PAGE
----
COLUMBUS - Two GOP lawmakers want to allow protests in more places on Ohio's campuses– after a controversial demonstration that turned deadly this month at the University of Virginia.
The plan would eliminate court-approved designated areas for protests, called "free-speech zones," allowing more debate across all parts of campus. Universities would be prohibited from uninviting speakers based on how offensive their talking points are. Student fees would have to be distributed evenly to conservative and liberal groups alike.
Rep. Wes Goodman, R-Cardington, and Rep. Andrew Brenner, R-Powell, announced the proposal Tuesday, days after white nationalists convened at University of Virginia's campus and clashed with counter-protesters. Violence ensued, and Ohio resident James Alex Fields reportedly rammed his vehicle into the crowd, killing counter-protester Heather Heyer and injuring several others.
Several states have eliminated free-speech zones –a trend some have questioned after the violence erupted in Charlottesville. Virginia, for instance, recently passed a law that stated universities could not abridge the constitutional rights of students, faculty and speakers. The law had bipartisan support but provided few protections not already covered by the First Amendment.
Goodman and Brenner are adamant that violent people should be arrested and prosecuted. But preventing groups such as white supremacists, socialists or communists from speaking on campus – or restricting them to a small area – doesn't exemplify the First Amendment, they say.
“We need to have a real debate in this state and in this country that speech is not violence, that expression is not violence, that violence is violence,” Goodman said. "College students should be exposed to ideas, even those they find repugnant and awful."
But allowing debate everywhere could limit universities' abilities to keep protesters and counter-protesters separated – distance that can prevent violence, said Dan Tokaji, a law professor at the Ohio State University Moritz College of Law. In Charlottesville, close proximity of protesters and counter-demonstrators escalated to violence.
Plus, the U.S. Constitution already protects students' rights to free speech, without a state law such as what Goodman and Brenner proposed. "The question is: Why would you want to mess with that?" Tokaji asked.
That's a concern shared by the Inter-University Council, which represents the interests of Ohio's public universities, President Bruce Johnson said. But he's not too concerned about a repeat of what happened in Charlottesville.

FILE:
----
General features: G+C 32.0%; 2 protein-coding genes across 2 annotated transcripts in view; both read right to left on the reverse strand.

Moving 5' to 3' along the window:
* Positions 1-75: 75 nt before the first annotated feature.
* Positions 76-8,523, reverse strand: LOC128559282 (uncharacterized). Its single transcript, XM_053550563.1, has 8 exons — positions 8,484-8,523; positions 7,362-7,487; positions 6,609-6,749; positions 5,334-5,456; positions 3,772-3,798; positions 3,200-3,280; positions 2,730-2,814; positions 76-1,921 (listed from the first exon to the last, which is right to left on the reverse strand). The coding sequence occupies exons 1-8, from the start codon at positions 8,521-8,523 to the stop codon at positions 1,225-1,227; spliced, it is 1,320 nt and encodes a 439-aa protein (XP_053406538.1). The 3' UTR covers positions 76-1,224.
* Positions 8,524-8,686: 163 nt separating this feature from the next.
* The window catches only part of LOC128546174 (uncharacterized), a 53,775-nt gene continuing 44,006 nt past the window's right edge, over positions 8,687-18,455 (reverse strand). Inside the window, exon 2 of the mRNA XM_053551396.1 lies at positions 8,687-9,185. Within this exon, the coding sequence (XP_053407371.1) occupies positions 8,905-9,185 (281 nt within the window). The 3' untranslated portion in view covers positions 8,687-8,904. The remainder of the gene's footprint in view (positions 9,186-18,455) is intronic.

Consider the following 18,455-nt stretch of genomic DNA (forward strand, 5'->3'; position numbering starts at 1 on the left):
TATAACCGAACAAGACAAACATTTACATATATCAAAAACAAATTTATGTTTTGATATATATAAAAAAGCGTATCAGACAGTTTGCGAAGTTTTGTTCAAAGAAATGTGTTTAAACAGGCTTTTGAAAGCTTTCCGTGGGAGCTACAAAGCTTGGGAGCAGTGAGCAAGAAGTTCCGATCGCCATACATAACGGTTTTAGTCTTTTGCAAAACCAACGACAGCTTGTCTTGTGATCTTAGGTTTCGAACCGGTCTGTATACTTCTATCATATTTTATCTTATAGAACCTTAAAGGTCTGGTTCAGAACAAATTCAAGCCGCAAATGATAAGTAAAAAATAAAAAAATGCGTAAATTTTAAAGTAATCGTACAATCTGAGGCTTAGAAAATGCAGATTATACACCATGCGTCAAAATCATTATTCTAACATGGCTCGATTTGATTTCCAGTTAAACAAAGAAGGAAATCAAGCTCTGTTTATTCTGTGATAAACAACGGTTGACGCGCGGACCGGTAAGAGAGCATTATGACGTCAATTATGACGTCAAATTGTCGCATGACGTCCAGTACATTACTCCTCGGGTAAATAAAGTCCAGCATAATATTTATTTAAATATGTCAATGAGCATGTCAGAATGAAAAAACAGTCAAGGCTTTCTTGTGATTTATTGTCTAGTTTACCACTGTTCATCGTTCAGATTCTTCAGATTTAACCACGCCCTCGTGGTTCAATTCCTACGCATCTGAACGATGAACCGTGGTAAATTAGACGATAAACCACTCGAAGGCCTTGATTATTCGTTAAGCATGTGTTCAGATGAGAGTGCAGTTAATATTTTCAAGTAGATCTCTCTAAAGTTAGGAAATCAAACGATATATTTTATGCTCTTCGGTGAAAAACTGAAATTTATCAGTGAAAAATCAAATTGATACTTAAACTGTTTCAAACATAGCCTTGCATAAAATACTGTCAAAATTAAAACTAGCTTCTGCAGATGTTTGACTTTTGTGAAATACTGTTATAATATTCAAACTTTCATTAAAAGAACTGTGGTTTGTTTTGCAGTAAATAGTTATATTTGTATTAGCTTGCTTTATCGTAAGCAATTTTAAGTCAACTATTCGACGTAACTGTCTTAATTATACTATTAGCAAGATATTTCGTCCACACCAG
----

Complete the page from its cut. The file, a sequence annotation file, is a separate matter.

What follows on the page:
"We have hosted dozens of conservative speakers without incident," he said.
GOP lawmakers across the country have proposed eliminating free-speech zones. Conservative groups such as the American Legislative Exchange Council, better known as ALEC, and the Goldwater Institute have provided model legislation to punish those who silence free speech.
There's a feeling among conservatives that universities' liberal leaders are more apt to restrict right-leaningspeech. The students who accompanied lawmakers Tuesday all represented conservative causes such as opposition to abortion.
“We’ve got a lot of conservative organizations that feel like that their speech is being suppressed,” Brenner said.
The proposed legislation would, for public universities:
- Eliminate free-speech zones.
- Prevent universities from uninviting speakers because of opposition or offense. (Think conservative writer Ann Coulter being uninvited then reinvited to University of California, Berkeley.)
- Make student activity fees optional
- If fees are collected, they must be distributed to groups neutrally, not based on political affiliation
- Allows those who feel their rights to free speech were violated to sue the university and its officials in state court.
The University of Cincinnati no longer has free-speech zones. They were eliminated after UC's chapter of Young Americans for Liberty sued the university. In 2012, the group wanted to gather signatures across campus for an Ohio ballot initiative that would have barred unions from collecting dues from all employees in a workplace without the consent of individual workers.
U.S. District Judge Timothy Black agreed: "There is no danger to public order arising out of students walking around campus with clipboards seeking signatures."
Now, UC officials request notice if gatherings will exceed 5,000 people and ask that students keep bullhorns to a minimum while other students are meeting in class. Under the GOP proposal, universities could restrict protests from classrooms, libraries or other quiet spaces.
UC and Miami University officials are reviewing the proposed changes. They have not yet taken a stance, officials said.
Private universities would not be affected.